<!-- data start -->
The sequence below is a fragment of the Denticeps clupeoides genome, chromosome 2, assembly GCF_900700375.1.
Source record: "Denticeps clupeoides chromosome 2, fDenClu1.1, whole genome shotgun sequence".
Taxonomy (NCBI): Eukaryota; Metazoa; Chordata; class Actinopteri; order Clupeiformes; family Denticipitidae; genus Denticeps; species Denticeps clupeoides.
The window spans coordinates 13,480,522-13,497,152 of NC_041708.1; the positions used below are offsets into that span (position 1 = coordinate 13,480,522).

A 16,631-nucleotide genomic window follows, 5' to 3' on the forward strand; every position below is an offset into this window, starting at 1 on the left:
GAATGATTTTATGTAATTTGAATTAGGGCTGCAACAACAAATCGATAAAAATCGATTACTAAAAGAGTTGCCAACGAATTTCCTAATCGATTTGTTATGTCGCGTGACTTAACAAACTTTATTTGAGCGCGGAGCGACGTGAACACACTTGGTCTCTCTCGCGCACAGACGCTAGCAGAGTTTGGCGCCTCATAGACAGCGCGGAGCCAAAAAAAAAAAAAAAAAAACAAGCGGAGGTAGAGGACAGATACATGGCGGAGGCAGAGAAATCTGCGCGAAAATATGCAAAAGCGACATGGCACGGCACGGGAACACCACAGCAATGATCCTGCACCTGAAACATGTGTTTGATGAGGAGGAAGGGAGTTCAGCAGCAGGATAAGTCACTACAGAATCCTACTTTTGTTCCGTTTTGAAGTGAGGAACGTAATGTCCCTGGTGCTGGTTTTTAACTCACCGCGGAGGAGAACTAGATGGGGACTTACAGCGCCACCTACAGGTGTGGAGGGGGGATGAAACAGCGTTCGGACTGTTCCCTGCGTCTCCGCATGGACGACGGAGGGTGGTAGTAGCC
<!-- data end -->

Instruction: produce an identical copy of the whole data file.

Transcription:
The sequence below is a fragment of the Denticeps clupeoides genome, chromosome 2, assembly GCF_900700375.1.
Source record: "Denticeps clupeoides chromosome 2, fDenClu1.1, whole genome shotgun sequence".
Taxonomy (NCBI): Eukaryota; Metazoa; Chordata; class Actinopteri; order Clupeiformes; family Denticipitidae; genus Denticeps; species Denticeps clupeoides.
The window spans coordinates 13,480,522-13,497,152 of NC_041708.1; the positions used below are offsets into that span (position 1 = coordinate 13,480,522).

A 16,631-nucleotide genomic window follows, 5' to 3' on the forward strand; every position below is an offset into this window, starting at 1 on the left:
GAATGATTTTATGTAATTTGAATTAGGGCTGCAACAACAAATCGATAAAAATCGATTACTAAAAGAGTTGCCAACGAATTTCCTAATCGATTTGTTATGTCGCGTGACTTAACAAACTTTATTTGAGCGCGGAGCGACGTGAACACACTTGGTCTCTCTCGCGCACAGACGCTAGCAGAGTTTGGCGCCTCATAGACAGCGCGGAGCCAAAAAAAAAAAAAAAAAAACAAGCGGAGGTAGAGGACAGATACATGGCGGAGGCAGAGAAATCTGCGCGAAAATATGCAAAAGCGACATGGCACGGCACGGGAACACCACAGCAATGATCCTGCACCTGAAACATGTGTTTGATGAGGAGGAAGGGAGTTCAGCAGCAGGATAAGTCACTACAGAATCCTACTTTTGTTCCGTTTTGAAGTGAGGAACGTAATGTCCCTGGTGCTGGTTTTTAACTCACCGCGGAGGAGAACTAGATGGGGACTTACAGCGCCACCTACAGGTGTGGAGGGGGGATGAAACAGCGTTCGGACTGTTCCCTGCGTCTCCGCATGGACGACGGAGGGTGGTAGTAGCC